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robbed or punished because the irresponsible rulers of a single country have themselves done deep and abominable wrong. It is this thought that has been expressed in the formula, “No annexations, no contributions, no punitive indemnities.” Just because this crude formula expresses the instinctive judgment as to right of plain men everywhere it has been made diligent use of by the masters of German intrigue to lead the people of Russia astray—and the people of every other country their agents could reach-in order that a premature peace might be brought about before autocracy has been taught its final and convincing lesson, and the people of the world put in control of their own destinies.

WILL BASE PEACE ON GENEROSITY AND JUSTICE But the fact that a wrong use has been made of a just idea is no reason why a right use should not be made of it. It ought to be brought under the patronage of its real friends. Let it be said again that autocracy must first be shown the utter futility of its claims to power or leadership in the modern world. It is impossible to apply any standard of justice so long as such forces are unchecked and undefeated as the present masters of Germany command. Not until that has been done can Right be set up as arbiter and peacemaker among the nations. But when that has been done—as, God willing, it assuredly will be we shall at last be free to do an unprecedented thing, and this is the time to avow our purpose to do it. We shall be free to base peace on generosity and justice, to the exclusion of all selfish claims to advantage even on the part of the victors.

Let there be no misunderstanding. Our present and immediate task is to win the war, and nothing shall turn us aside from it until it is accomplished. Every power and resource we possess, whether of men, of money or of materials, is being devoted and will continue to be devoted to that purpose until it is achieved. Those who desire to bring peace about before that purpose is achieved, I counsel to carry their advice elsewhere. We will not entertain it. We shall regard the war as won only when the German people say to us, through properly accredited representatives, that they are ready to agree to a settlement based upon justice and the reparation of the wrongs their rulers have done. They have done a wrong to Belgium which must be repaired. They have established a power over other lands and peoples than their own-over the great Empire of Austria-Hungary, over hitherto free Balkan states, over Turkey, and within Asia—which must be relinquished.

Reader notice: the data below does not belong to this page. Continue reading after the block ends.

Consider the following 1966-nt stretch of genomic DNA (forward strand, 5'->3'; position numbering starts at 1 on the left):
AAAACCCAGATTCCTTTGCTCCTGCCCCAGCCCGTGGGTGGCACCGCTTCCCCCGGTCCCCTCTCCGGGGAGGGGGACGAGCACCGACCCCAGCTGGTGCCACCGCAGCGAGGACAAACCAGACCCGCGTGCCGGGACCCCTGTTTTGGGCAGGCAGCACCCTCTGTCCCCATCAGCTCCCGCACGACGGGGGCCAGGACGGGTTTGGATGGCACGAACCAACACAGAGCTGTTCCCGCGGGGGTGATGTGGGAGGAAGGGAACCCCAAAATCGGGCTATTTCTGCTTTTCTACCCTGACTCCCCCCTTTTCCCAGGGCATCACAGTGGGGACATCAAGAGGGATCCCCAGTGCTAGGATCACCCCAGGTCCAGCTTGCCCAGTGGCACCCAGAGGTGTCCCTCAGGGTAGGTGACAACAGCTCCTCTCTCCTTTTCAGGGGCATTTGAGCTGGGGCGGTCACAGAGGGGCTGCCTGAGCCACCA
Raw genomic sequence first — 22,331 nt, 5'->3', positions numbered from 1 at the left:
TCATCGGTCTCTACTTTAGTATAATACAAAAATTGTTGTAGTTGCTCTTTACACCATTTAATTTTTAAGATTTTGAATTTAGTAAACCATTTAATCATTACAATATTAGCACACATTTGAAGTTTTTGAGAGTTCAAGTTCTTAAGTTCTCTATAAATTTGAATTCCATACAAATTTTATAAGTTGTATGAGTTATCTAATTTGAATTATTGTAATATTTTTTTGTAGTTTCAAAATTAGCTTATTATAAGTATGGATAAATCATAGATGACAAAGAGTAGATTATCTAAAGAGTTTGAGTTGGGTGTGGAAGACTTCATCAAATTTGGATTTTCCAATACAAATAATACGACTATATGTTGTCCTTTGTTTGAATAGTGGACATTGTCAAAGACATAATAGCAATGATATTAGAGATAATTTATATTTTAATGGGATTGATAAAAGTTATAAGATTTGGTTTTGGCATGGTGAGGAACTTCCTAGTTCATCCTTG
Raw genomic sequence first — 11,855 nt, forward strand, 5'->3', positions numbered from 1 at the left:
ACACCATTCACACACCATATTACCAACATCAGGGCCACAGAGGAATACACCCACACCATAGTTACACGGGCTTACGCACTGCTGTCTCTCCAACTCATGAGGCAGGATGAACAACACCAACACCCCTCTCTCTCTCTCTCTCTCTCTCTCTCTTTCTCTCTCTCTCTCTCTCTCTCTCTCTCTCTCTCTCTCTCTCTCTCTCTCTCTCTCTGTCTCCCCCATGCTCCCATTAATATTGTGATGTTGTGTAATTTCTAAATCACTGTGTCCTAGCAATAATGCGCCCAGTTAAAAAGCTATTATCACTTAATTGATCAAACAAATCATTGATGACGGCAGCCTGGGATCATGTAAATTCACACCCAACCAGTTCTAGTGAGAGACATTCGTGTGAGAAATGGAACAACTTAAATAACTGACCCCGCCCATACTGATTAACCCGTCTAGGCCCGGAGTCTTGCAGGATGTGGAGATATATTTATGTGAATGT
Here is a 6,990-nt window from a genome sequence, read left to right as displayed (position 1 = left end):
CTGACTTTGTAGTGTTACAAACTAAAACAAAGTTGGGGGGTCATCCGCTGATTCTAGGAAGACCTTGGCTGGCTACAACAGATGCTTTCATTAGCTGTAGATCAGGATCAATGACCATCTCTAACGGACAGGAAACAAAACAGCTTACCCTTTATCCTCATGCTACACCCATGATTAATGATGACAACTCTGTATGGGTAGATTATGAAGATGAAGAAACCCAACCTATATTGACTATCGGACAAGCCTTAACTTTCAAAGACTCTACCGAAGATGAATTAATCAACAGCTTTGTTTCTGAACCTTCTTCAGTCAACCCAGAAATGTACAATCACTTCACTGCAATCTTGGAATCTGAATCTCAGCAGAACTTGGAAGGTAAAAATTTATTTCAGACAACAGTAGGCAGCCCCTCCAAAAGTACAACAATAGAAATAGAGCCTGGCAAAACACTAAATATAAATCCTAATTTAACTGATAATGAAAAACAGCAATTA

Germany's success by skill, by industry, by knowledge, by enterprise, we did not grudge or oppose, but admired, rather. She had built up for

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herself a real empire of trade and influence, secured by the peace of the world. We were content to abide the rivalries of manufacture, science and commerce that were involved for us in her success, and stand or fall as we had or did not have the brains and the initiative to surpass her. But at the moment when she had conspicuously won her triumphs of peace she threw them away to establish in their stead what the world will no longer permit to be established, military and political domination by arms, by which to oust where she could not excel the rivals she most feared and hated. The peace we make must remedy that wrong. It must deliver the once fair lands and happy peoples of Belgium and northern France from the Prussian conquest and the Prussian menace, but it must also deliver the peoples of Austria-Hungary, the peoples of the Balkans and the peoples of Turkey, alike in Europe and in Asia, from the impudent and alien dominion of the Prussian military and commercial autocracy.

NO WISH TO RE-ARRANGE AUSTRIA-HUNGARY

We owe it however, to ourselves, to say that we do not wish in any way to impair or to re-arrange the Austro-Hungarian Empire. It is no affair of ours what they do with their own life, either industrially or politically. We do not purpose or desire to dictate to them in any way. We only desire to see that their affairs are left in their own hands, in all matters, great or small. We shall hope to secure for the peoples of the Balkan peninsula and for the people of the Turkish Empire the right and opportunity to make their own lives safe, their own fortunes secure against oppression or injustice and from the dictation of foreign courts or parties.